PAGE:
Internet, 3rd Edition
By Gregory H. Siskind, Deborah McMurray, & Richard P. Klau
(Chicago, IL: ABA, 2007). 192 pgs. $84.95. Order, (800)
Reviewed by John J. Schulze Jr.
Lawyers are terrible marketers and do not rush to embrace new
technology, but mid-size firm partner Gregory Siskind (with Deborah
McMurray and Richard Klau) is trying to change that situation for those
attorneys who read the The Lawyer’s Guide to Marketing on the
Internet, 3rd Edition.
The book does touch on using the Internet as a general workplace
tool, for instance to recruit attorneys and communicate with employees.
However, the book’s aim here is to help attorneys become as
familiar with Internet marketing as they are with using an ATM machine,
and it succeeds. It is a business development resource guide that offers
specific tools to increase business traffic and establish lawyers as
subject matter experts. The book is chockablock with examples of
successful law firm Internet marketing efforts, including cost-effective
Web page designs, podcasts, and email newsletters. A few Wisconsin firms
are featured. The authors even provide methods for attorneys to measure
the results of their efforts and the return on their investments.
Some of the authors’ advice took me back to my previous
career in public relations and message development. The authors concede
this point, by writing “success comes back to good old fashion
marketing.” However, the vast majority of their ideas make this
book the authoritative guide for marketing legal services via the World
Wide Web, for example, using the firm’s Web address to convey
branding and message, not just as a locating device. As this is the
third edition, the authors spend some time closing the door on old
Internet ideas like guestbooks and previewing leading edge Internet
tools like RSS feeds and case bidding. The book also includes practical
information on “netiquette” and Internet marketing in
relation to the rules of professional conduct.
My criticisms of the book are extremely minor, but I would be
remiss not to note them. First, the book is written for firms of all
sizes, but I believe it would be improved if it focused on midsize,
small, and solo firms because 100-plus attorney firms presumably have
the means to hire someone to implement their Internet marketing
strategy. Second, unless the reader already knows what “vertical
sites,” “breadcrumb navigation,” and “portal
style” are, he or she will need to occasionally consult the tech
dictionary, like I did.
In total, this book is informative and well organized, and the
authors provide a wide range of practical advice. At only 192 pages of
well-spaced text, it is a much better investment in your firm’s
bottom line than another client dinner at Flemings.
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Risk Management: Survival Tools for Law Firms,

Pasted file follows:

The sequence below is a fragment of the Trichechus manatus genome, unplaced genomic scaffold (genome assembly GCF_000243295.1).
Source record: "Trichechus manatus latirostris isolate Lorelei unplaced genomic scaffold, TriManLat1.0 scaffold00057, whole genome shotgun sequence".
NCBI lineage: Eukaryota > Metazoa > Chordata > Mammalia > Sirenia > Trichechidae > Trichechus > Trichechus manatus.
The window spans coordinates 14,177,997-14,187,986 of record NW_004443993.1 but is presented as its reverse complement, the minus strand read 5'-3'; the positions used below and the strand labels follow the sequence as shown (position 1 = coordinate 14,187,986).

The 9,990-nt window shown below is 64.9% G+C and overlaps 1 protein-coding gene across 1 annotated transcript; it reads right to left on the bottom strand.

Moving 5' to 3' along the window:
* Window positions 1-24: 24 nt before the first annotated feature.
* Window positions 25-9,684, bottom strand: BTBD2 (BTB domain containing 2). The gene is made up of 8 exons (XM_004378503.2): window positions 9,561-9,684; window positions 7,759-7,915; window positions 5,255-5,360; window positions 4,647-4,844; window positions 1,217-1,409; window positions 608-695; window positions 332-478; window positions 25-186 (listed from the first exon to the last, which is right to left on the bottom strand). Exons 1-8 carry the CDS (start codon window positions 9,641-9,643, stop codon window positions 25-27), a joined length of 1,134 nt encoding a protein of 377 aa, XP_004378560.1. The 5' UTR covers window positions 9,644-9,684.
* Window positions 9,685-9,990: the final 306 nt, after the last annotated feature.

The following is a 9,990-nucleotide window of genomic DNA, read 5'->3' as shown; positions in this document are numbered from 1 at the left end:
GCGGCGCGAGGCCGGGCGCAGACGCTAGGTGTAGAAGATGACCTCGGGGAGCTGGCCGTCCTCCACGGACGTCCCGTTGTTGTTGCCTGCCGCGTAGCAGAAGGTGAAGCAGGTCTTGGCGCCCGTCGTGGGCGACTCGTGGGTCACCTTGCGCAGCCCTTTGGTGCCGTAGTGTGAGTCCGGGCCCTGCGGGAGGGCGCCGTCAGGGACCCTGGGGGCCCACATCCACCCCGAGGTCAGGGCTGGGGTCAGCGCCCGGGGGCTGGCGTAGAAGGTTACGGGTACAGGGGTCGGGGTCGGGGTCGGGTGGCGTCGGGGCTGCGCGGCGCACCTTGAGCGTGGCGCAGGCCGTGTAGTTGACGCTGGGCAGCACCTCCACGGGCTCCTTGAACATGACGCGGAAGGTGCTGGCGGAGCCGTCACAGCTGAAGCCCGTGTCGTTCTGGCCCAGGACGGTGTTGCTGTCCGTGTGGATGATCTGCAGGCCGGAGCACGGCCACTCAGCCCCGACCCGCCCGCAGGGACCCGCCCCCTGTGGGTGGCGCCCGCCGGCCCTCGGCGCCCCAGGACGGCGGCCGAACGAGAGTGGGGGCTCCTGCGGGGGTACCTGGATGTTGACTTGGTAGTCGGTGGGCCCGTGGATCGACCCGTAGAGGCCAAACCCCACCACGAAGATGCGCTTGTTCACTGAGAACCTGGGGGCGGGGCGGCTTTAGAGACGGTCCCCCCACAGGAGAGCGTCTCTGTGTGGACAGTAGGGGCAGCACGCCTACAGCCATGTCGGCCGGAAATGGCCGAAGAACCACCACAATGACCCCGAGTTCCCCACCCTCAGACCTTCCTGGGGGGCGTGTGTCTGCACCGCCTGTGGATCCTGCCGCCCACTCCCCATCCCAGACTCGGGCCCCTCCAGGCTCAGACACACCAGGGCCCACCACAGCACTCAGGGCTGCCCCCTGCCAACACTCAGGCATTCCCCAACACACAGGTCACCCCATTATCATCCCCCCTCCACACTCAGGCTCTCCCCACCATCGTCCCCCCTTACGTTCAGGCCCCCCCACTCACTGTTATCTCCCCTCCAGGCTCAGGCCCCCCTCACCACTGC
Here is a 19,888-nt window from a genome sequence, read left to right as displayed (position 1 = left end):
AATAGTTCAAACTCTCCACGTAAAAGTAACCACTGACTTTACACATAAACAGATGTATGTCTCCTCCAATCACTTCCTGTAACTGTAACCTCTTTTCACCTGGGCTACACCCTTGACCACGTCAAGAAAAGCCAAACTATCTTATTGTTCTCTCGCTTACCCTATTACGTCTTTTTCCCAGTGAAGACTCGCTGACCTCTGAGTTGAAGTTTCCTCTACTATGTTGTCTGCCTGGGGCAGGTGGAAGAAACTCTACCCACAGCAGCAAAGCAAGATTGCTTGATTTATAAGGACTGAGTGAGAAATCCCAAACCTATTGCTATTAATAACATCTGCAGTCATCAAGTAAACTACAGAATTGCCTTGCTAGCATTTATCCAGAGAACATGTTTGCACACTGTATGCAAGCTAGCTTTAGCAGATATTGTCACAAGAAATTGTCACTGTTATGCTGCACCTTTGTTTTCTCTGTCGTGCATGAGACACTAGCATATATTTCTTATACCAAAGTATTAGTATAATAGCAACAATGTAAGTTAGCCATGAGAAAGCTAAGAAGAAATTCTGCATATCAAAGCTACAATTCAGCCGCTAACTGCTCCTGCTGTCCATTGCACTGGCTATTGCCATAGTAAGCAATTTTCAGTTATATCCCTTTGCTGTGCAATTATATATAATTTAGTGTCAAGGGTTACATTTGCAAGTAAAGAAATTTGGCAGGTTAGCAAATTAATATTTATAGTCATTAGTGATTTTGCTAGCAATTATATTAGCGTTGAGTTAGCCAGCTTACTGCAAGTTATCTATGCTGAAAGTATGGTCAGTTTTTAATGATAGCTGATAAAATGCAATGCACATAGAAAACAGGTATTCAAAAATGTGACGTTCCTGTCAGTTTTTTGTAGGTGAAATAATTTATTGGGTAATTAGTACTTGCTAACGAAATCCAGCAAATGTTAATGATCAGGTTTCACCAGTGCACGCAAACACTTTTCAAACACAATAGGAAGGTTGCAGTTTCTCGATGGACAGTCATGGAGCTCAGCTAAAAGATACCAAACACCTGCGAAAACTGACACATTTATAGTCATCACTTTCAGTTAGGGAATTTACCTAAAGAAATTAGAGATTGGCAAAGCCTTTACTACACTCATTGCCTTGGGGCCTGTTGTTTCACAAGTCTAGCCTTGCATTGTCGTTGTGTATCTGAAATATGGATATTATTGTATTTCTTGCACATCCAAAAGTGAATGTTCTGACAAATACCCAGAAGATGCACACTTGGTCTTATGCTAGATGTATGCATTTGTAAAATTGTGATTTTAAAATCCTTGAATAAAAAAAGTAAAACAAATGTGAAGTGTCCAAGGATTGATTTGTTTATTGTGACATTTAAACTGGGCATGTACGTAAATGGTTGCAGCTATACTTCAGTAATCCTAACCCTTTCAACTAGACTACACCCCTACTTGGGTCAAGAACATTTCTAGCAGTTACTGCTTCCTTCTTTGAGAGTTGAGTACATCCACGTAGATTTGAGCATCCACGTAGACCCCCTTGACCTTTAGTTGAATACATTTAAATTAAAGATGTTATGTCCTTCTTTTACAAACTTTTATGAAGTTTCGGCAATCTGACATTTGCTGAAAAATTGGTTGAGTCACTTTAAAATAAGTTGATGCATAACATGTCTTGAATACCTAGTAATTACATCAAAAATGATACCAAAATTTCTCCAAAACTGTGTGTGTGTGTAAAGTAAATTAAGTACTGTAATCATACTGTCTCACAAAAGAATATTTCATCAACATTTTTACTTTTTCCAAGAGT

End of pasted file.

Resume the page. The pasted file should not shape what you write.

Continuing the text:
By Anthony E. Davis & Peter R. Jarvis (Chicago, IL: ABA Law
Practice Management Section & Center for Professional
Responsibility, 2007). 176 pgs. w/CD-ROM. $89.95. Order, (800)
Reviewed by Andrea L. Murdock
Attorneys spend a great deal of time advising their clients how to
manage and minimize risk but often pay very little attention to the
risks inherent in their own practices. Establishing, evaluating, and
improving risk management procedures seem always to fall to the bottom
of the to-do list, giving way to other, more pressing, tasks. With the
growing prevalence of professional discipline and malpractice claims,
however, risk management must be given the attention it deserves.
Risk Management: Survival Tools for Law Firms, 2nd
Edition, is a practical, hands-on book that guides attorneys through
the maze of risk management within their own firms through the use of
self-audits. The book is divided into three sections. First, the authors
explain the importance of risk management, the role of self-audits, and
how to conduct a self-audit. Second, the authors provide eight survey
questionnaires focusing on different areas of risk management evaluation
and designed to give a sense of which areas need attention in any
particular firm. Third, the authors help attorneys analyze the survey
questionnaire responses and determine remedial steps to take in areas in
which risk management is lacking.
The book’s first section got me thinking about how
important risk management is and where my own firm could improve its
practices. The authors emphasize that every firm is unique, and the ills
that plague one firm may be adequately treated in another. For that
reason, the self-audit process is designed to be flexible and adaptable
to any firm of any size with any degree of policies and procedures
already in place.
The authors give detailed instructions and guidelines for
administering a self-audit, along with suggestions for encouraging
participation and support by all firm members. The self-audit begins
with completion of survey questionnaires on the following topics:
management structure, risk management oversight, new client/matter
intake, client relations, docket and calendar systems, practice and
human resource management, trust accounts, and disaster recovery
planning. The attorney or firm can answer the questionnaires in one
session or more than one, depending on the level of motivation and the
availability of time and resources.
As with any good textbook, the answers are in the back of the
book. The completed questionnaires are intended to be reviewed against
the answer and analysis sheets in the book’s third section, so
that attorneys can understand what practices and procedures are already
in place and recognize where gaps exist. Once the gaps are identified,
appropriate steps can be taken to minimize risk.
As an avid list-maker myself, I found the survey questionnaires
to be both practical and helpful. The book comes with a CD-ROM that
contains the eight survey questionnaires in Word format. The
questionnaires can be easily printed and distributed for use in the
self-audit process. This truly is a book that can be used by any
attorney for any firm. My only criticism of the book is that it contains
more than a few typographical errors. The authors are great with risk
management but could use some help with proofreading.